‘Monastery Tvrdos Vranac’ Wine Review by Larisa Code

Wine of the Month
Larisa Code

Note: Create joy, one sip at a time. 
Featured Wine: Monastery Tvrdos Vranac 
Appellation: Trebinje
Grape Variety: 100% Vranac
Region:  Herzegovina (Western Balkan Peninsula of Europe)
Vintage: 2016
Aging: Aged for two years in 100-year-old Monastic (oak) barrels underneath the monastery in the original wine cellar that dates back to the 15th Century.
Color: Deep Burgundy
Sediment Present
Price: $30
It is with great enthusiasm that I introduce to you an incredibly unique wine from Eastern Europe. Monastery Tvrdos Vranac is a lovely dry red wine that will please most palates and makes a perfect table wine for dining. As always, I am excited about wines that are produced using native grapes and Vranac is a native grape that can be traced back to the Middle Ages (which also entices me). Just looking at the label, a sketch of the actual Monastery gives the feel that this wine has history, which it does.
Vranac translated means black horse. There are a few theories on how this beautiful grape was named, the most likely being that it is a dark inky purple varietal; although, the fact that it thrives in shallow soil that quickly meets crushed white stones, as well as tolerating the extreme heat and dry climate, could also be a reason for this name as the grape is powerful and strong, a true survivor. Vranac is high in sugar content so the grape can also lead to high alcohol content. Monastery Tvrdos is 14.5% alcohol. 

I did read that the monastery has now expanded. Besides modernizing and adding new equipment, they are growing other, non-native grapes like Chardonnay. Of course, it makes sense. They want to grow in the wine industry, make more money and continue repairs on the monastery. And although Vranac is a hearty grape, introducing non-native grapes to the vineyard increases the risk of disease and inevitably leads to the increased use of pesticides and/or herbicides, which in turn will impact the environment, killing off important micro-organisms and altering the fine and unique flavors of this beautiful wine. This wine is precious and may change in the future; hopefully I am wrong, yet still think you should enjoy it now, just in case.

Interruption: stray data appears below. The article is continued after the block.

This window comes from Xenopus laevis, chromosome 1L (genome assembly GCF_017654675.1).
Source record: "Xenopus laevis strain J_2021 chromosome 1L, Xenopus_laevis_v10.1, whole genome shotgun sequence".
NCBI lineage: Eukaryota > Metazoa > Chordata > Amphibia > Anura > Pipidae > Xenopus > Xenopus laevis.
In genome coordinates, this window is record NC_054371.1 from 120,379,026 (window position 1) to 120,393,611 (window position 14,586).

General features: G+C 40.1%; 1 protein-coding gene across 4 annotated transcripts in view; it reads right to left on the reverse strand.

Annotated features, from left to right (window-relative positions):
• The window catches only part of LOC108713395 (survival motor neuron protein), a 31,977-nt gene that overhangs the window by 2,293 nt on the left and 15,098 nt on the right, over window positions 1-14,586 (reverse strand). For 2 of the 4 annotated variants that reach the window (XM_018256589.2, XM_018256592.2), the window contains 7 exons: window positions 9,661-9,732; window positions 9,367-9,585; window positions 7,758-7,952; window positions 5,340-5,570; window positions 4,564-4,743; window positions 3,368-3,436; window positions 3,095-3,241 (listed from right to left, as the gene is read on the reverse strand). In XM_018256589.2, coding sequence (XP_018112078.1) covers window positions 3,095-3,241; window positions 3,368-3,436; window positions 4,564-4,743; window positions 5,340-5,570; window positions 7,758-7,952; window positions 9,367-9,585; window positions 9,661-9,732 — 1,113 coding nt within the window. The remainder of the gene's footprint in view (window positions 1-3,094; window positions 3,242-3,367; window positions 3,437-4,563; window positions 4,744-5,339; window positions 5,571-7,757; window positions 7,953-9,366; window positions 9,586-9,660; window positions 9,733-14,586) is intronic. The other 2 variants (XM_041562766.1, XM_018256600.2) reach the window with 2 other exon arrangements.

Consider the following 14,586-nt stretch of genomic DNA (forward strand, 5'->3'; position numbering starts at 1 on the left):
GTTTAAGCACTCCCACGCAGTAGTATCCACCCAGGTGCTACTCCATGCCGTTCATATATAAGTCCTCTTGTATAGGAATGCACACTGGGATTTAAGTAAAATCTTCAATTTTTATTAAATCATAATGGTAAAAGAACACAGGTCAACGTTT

When you pour your first glass your eyes will be full of the magnificent color; dark deep burgundy, almost a blackish purple. It really is extraordinary.
Far from what I expected, the nose is very gentle; take a little time to study it. You will be greeted by subtle notes of earth, leather, black cherry, chocolate and green olive; (this is the first time I have ever picked up on notes of green olive). It sounds like a lot but believe me, each note is so soft, it is truly worth your time to try and distinguish them. 

Looking at this beautiful dark wine, you may have expectations about the palate. I did, and I was wrong. Looks can be deceiving. First and foremost, this wine is very delicious; I keep looking at my notes and thinking, will this draw someone in? Make her want to taste this wine? I hope so. Based on the subtle nose, I was taken aback by the powerful and well-rounded flavors. I first picked up on tart red cherry. There is a lot of acidity which will dance around each sip as new flavors arise. Immediately after the tart red cherry, there is this burst of black cherry, chocolate and slightly sweet espresso, as well as a tiny amount of plum along with some decent minerality. There is a lot of deliciousness packed into each sip. It is heavy in flavor but feels light, like a medium bodied wine; as it is waking up all of your taste buds, the tannins are doing their magic assisting in a very long, very dry finish. Every time I felt like ‘tart’ was the perfect word, a new flavor jumped in easing the tartness into lush flavors. At one point, I wrote, ‘spiked sour cherry punch’ and felt like I had to mention it. It is a compliment; there are these jolts of tartness along with the alcohol that briefly creates this flavor.

Even with all of its acidity, Monastery Tvrdos can be enjoyed without food, yet it is one of those wines that shines with food. I first enjoyed it with spicy Calabrian peppers on bread along with an antipasti salad, covered with lots of aged cheese. The acidity and fruit meld well with spicy flavors. I continued to enjoy it paired with Fettucine Alfredo; it pairs well with rich foods. My second pairing was with Mexican Food, Shrimp a’ la Diabla; it was filled with a variety of incredibly spicy smoked chiles and it too was a perfect match. 

Have I interested you at all in this wine? Are you excited to delve into this lovely beast? Well, you’ve gotta wait a bit, first before you even think about drinking this wine, it needs to decant for a minimum of thirty minutes and although many folks recommend serving this wine at 60’ F, I say (based on a suggestion from a fellow wine enthusiast and now from personal experience), leave it in the refrigerator for an hour, it makes a huge difference. Also, be prepared for loads of sediment; I know sometimes they catch me off guard and ruin my sip so wanted you to have a heads up. 

Monastery Tvrdos will pair wonderfully with an outdoor dinner party. Set up a casual table with vases full of rosemary and tulips and lots of bottles of Monastery Tvrdos Vranac (chilled and decanted), put on some Ricky Lee Jones, set out plates full of salads, meats, aged cheese, spicy fried peppers, some delicious crusty bread, bottles of olive oil, little bowls of salt and dried herbs and voila, your work is done. Now, sit back, warn your guests about the sediment, take a sip and enjoy! I bet there will be enough queries about this wine to keep the conversation flowing.